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Tips For Growing Citrus

Tips For Growing Citrus

Make the Most of Your Citrus Crop

There is sweet satisfaction in growing your own fruit, experimenting with new varieties, and sharing with family and friends. Citrus are a great choice for the Sacramento region—easy to grow with light maintenance—and Green Acres Nursery & Supply offers over 30 varieties including mandarins, oranges, lemons, limes, grapefruit, and more.

Read on for a few tips about growing citrus and stop by any of our nurseries to talk with one of our garden gurus to find the right variety for you.

Credit for much of the content in this blog goes to Four Winds Growers—our source for citrus because they've been growing fruit trees well since 1946.
Planting Tips For Ground Or Container
For container planting, make sure there are plenty of drainage holes and use a light, well-draining soil mix. Upper roots should be just beneath the top of the soil level. Firm the soil around the rootball and water. Repotting with fresh soil mix every 1-3 years will provide fresh nutrients to the roots.
In Zones 9 and above, citrus can be grown in the ground. A sunny, frost and wind-free, southern exposure is best. Avoid planting in lawns that get frequent shallow watering. When planting in the ground, combine planting mix and soil from the hole. Plant the rootball high to allow for settling.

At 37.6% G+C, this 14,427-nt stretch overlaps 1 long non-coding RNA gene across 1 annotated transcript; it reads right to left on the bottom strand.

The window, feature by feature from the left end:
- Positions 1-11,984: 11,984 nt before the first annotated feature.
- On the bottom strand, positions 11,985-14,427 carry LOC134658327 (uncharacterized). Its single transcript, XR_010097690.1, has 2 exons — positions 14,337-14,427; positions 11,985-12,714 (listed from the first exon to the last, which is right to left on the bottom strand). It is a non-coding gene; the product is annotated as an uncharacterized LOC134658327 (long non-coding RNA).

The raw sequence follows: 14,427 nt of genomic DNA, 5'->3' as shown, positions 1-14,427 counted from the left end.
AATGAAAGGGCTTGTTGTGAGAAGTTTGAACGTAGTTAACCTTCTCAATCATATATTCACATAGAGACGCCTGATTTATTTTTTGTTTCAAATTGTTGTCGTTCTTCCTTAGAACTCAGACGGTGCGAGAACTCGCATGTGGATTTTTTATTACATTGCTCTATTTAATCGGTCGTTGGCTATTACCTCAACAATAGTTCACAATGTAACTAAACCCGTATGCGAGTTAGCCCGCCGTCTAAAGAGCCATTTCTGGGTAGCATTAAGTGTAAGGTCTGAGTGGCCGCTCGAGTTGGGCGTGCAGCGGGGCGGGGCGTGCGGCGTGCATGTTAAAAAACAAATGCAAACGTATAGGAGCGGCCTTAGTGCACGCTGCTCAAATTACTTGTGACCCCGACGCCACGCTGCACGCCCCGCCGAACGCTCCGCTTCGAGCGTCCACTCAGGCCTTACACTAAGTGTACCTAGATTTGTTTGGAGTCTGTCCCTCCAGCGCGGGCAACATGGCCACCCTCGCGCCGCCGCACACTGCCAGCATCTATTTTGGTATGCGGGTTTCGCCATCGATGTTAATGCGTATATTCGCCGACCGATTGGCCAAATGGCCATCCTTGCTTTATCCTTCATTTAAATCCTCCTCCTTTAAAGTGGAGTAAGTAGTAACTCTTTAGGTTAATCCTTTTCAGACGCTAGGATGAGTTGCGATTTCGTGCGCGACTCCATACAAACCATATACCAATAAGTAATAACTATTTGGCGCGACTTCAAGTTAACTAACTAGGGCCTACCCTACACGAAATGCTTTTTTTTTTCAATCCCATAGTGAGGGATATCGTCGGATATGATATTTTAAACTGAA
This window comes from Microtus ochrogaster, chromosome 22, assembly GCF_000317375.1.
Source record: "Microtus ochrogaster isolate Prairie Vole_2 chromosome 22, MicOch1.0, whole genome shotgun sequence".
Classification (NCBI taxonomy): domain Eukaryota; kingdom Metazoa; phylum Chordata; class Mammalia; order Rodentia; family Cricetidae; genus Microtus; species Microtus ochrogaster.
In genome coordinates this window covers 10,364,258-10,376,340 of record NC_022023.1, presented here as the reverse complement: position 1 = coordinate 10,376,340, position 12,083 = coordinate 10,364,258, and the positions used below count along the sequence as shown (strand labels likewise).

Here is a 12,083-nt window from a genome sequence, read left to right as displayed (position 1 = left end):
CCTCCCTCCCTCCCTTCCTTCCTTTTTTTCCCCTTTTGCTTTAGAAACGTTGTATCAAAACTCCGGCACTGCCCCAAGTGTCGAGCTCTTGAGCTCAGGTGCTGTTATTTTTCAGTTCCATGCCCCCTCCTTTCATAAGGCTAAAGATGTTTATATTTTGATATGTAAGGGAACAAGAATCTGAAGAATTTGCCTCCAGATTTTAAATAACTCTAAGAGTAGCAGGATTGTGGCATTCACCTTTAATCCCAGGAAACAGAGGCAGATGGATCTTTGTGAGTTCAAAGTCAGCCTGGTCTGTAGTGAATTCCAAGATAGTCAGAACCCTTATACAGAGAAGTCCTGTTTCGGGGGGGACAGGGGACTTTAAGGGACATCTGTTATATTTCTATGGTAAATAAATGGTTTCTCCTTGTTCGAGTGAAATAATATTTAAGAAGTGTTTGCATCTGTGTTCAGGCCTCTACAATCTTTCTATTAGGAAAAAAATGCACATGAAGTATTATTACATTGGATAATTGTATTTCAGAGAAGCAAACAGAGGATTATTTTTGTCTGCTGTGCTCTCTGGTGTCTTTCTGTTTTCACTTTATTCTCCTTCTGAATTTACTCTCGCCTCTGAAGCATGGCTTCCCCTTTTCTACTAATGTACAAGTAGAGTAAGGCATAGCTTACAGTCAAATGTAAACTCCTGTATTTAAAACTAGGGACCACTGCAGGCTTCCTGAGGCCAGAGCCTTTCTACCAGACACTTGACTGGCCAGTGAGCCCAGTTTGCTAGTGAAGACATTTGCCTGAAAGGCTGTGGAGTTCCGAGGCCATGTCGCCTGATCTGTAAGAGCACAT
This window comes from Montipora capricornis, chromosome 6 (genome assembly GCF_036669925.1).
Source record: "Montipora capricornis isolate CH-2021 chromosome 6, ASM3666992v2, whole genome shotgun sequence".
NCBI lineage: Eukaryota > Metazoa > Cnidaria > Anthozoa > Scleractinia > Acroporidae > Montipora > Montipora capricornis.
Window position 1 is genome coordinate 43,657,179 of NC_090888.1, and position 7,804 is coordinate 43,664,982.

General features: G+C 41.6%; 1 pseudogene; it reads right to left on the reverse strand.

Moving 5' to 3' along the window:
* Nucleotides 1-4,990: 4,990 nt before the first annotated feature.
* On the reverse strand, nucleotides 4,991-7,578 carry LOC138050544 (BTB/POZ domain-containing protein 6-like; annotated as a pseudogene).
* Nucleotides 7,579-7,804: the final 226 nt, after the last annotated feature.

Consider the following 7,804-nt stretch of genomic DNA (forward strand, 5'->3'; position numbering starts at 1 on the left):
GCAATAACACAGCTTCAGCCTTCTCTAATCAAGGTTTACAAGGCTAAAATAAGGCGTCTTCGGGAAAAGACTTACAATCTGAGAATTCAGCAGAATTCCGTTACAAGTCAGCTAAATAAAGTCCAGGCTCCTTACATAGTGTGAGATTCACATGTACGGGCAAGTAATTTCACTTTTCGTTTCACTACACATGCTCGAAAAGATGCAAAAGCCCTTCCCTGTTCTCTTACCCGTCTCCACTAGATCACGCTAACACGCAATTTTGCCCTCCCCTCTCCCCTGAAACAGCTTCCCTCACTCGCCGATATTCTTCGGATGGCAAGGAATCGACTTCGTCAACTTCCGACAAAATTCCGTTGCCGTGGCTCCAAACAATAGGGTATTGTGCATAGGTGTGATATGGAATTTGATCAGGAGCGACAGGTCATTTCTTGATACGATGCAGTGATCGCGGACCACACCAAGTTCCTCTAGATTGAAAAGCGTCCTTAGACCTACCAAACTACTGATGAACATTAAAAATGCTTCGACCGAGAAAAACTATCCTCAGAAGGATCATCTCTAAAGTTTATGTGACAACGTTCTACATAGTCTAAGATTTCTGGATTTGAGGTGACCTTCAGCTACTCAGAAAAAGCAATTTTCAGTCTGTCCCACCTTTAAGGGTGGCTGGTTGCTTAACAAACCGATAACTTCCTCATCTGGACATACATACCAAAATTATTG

Citrus don’t like “wet feet”. Light soil that drains well will maintain adequate moisture without being soggy. Watering frequency varies with location, tree size and climate. A wilted tree means too little water. A tree with yellow leaves or folded leaves can indicate too much water.

Since citrus trees are heavy nitrogen feeders, make sure there is more nitrogen than phosphorus or potassium. Also important are trace minerals like iron, zinc, manganese. Many all-purpose fertilizers include these and will work fine for this purpose. Yellowing leaves indicate lack of fertilizer or poor drainage.

Citrus may be pruned to any desired shape. Pruning is fine any time of year, except in the winter for trees that are outdoors. Citrus will look fuller with occasional pruning to shape leggy branches. Be sure to remove shoots that form below the graft to maintain the variety of fruit you've selected.

Frost Protection
If temperatures drop into the high 20s, Christmas lights and/or frost blankets can give some protection from freezing. Be sure the soil is moist before the cold snap hits. The additional water will fill plant cells for insulation and will help to keep the soil warm.

Citrus are self-pollinating, even indoors.

Pest Control
Lady beetles, lacewings, and praying mantids are some of the beneficial insects you may see around citrus trees outdoors. Be sure to keep your tree free of ants with the help of bait stations or stakes. For other harmful pests like scales, aphids, or mites, you can use organic soaps or oils. With any treatment that you use, spray the underside of the leaves as well, and follow manufacturer’s recommendations.
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